Simple Roast Chicken
In my former life (the one where I worked full-time outside my home and had no one calling me “Mama”), those tasty little deli rotisserie chickens made a regular appearance on our dinner table. Weeknights were busy, and a dinner that required no more effort than popping a steamy little bagged chicken into the grocery cart seemed like a great deal and an easy meal. I almost never bought those whole raw chickens from the meat department because the very thought of dealing with all that raw poultry and those freaky little giblets was a bit overwhelming and intimidating to me.
When I accepted my position as full-time homemaker, I was determined to make as much of our food from scratch as possible. Enter roasting whole chickens. And guess what? Roasting your own chicken is actually incredibly simple and economical. And I assure you, it will taste better than any of those bagged birds that have been sitting in the grocery store warming ovens for who knows how long.
Keep your eyes out for when Foster Farms fresh whole chickens go on sale for under 99¢ per pound. If you are looking for an organic, free range bird, you’ll likely have to pay a dollar more per pound (on sale). Most of the chickens are around 4-5 pounds, making them around $4 for 6-8 servings. I usually buy two at a time and roast them right away (you can use the meat in 101 different ways or freeze the leftovers — find a bunch of delicious chicken recipes on our Recipe page and our round-up of 16 delicious chicken dinner recipes). Evenly thawing and cooking a rock-hard chicken is a hassle so I prefer to work with the fresh birds and freeze the roasted meat, if needed.
The pre-cooked rotisserie chickens can’t even begin to compete with that price. Both Fred Meyer’s and Safeway’s rotisserie chickens average $5.99 for a two-pound bird, giving you 3-4 servings for about $3 per pound! Albertson’s scrawny birds weigh 1 lb. 14 oz. for $6.99 each. Costco’s rotisserie chickens are cheaper, but they’re still only 3 pounds. It doesn’t take a math whiz to see where I’m going with this: your own kitchen!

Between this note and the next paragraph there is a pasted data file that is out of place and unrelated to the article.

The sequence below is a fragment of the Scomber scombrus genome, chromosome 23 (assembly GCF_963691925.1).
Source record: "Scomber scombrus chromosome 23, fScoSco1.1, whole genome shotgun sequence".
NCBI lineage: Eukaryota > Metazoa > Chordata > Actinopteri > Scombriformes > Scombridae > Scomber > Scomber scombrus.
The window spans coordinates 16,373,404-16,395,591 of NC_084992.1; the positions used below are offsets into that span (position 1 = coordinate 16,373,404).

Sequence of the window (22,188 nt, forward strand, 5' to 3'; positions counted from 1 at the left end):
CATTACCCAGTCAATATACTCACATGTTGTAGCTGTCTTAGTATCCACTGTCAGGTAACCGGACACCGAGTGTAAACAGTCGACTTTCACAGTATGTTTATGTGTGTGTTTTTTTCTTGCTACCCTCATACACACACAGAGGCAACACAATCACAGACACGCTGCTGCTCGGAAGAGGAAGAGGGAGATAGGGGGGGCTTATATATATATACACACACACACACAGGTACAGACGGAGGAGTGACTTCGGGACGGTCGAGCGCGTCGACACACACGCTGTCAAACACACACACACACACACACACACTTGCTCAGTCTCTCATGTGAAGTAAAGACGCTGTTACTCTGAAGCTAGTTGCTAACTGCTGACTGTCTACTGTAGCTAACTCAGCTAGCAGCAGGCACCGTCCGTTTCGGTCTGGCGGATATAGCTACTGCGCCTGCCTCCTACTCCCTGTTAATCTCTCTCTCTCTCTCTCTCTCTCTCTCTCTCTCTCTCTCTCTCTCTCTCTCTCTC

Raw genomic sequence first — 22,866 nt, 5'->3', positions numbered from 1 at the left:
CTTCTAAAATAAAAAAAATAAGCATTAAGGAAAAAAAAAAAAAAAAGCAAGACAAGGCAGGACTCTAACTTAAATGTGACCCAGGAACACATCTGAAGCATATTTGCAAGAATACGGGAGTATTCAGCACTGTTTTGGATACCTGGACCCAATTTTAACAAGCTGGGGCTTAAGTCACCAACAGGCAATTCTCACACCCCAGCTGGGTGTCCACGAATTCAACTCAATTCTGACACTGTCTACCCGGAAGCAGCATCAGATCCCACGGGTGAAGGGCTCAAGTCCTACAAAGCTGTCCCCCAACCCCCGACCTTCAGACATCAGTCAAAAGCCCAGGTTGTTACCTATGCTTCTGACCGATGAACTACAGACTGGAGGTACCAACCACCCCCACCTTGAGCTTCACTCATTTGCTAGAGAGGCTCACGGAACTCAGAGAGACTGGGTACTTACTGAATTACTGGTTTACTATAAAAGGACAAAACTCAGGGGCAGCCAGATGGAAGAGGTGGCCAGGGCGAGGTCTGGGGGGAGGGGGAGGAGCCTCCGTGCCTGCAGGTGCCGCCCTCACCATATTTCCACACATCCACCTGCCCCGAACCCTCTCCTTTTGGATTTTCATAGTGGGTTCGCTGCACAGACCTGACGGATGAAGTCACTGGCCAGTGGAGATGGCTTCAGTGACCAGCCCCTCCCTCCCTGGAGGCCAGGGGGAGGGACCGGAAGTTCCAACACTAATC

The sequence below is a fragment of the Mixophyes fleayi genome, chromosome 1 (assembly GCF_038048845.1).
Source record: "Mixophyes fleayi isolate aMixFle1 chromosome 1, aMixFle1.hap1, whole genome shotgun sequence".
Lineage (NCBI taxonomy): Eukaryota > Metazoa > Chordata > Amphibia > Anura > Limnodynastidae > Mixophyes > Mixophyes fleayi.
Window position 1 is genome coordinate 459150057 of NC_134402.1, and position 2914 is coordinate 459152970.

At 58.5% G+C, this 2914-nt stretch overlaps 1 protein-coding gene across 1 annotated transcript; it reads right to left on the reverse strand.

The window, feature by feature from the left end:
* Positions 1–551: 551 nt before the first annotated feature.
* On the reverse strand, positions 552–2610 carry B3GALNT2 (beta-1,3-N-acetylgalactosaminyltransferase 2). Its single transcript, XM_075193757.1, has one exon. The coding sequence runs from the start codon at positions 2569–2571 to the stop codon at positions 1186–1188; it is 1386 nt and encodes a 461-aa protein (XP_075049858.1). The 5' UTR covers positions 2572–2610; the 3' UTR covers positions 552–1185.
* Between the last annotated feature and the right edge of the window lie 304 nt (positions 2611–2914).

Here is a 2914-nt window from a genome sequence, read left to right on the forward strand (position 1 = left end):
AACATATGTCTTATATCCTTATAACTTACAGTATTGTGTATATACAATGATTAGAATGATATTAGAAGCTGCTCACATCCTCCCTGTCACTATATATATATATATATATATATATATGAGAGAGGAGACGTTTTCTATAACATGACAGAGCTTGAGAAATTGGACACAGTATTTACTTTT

My sister recently found this recipe, tried it, raved about it, and passed it on to me. After reading through it several times, I was skeptical. It seemed far too… simple to be any good. Seriously. We’re talking salt-and-pepper-simple.
However, after my first bite, I was convinced. Forget the rosemary, garlic, lemons, brines, and fancy spice rubs. As long as you have a whole chicken, some salt and pepper, and a hot oven, you’re set. The goal is to avoid extra moisture, keeping the heat as dry as possible. The end result will be a moist, flavorful bird that’s ready in just over an hour, which is a good thing because once the smell of this roasting chicken fills your home, your family isn’t going to be able to wait much longer.
My Favorite Simple Roast Chicken
Recipe adapted from Epicurious, October 2004
one 4-5 pound whole chicken
salt and pepper
- Clean your oven. Seriously, start here or you will have smoke issues with such high heat, especially if you don’t have a good exhaust fan on your oven.
- Preheat the oven to 450°F. Rinse the chicken, remove & discard the giblets, then dry the chicken very well with paper towels, inside and out. The less it steams, the drier the heat, the better.
- Salt and pepper the cavity, then truss the bird. Trussing is optional, but it does help the chicken to cook evenly, and it also makes for a more beautiful roasted bird. Go to watch a short how-to video. (The first time I made this, I simply tied the legs together and tucked the wings underneath the body. Nothing fancy, but it worked just fine.)
- Now, sprinkle a generous amount of salt (around 1 T.) over the outer skin of the bird so that it has a nice uniform coating that will result in a crisp, flavorful skin. Season to taste with pepper.
- Place the chicken in a pan and place in the pre-heated oven. Leave it alone— don’t baste it, don’t add butter; you can if you wish, but this creates steam, which you don’t want. Roast it until it’s done, around 70-80ish minutes, depending on the size. (I roast mine until the juices run clear, the skin is golden, and it registers 160 on a meat thermometer. The chicken will continue cooking a bit after you remove it from the oven). Baste the chicken with the juices and let it rest for 15 minutes on a cutting board.
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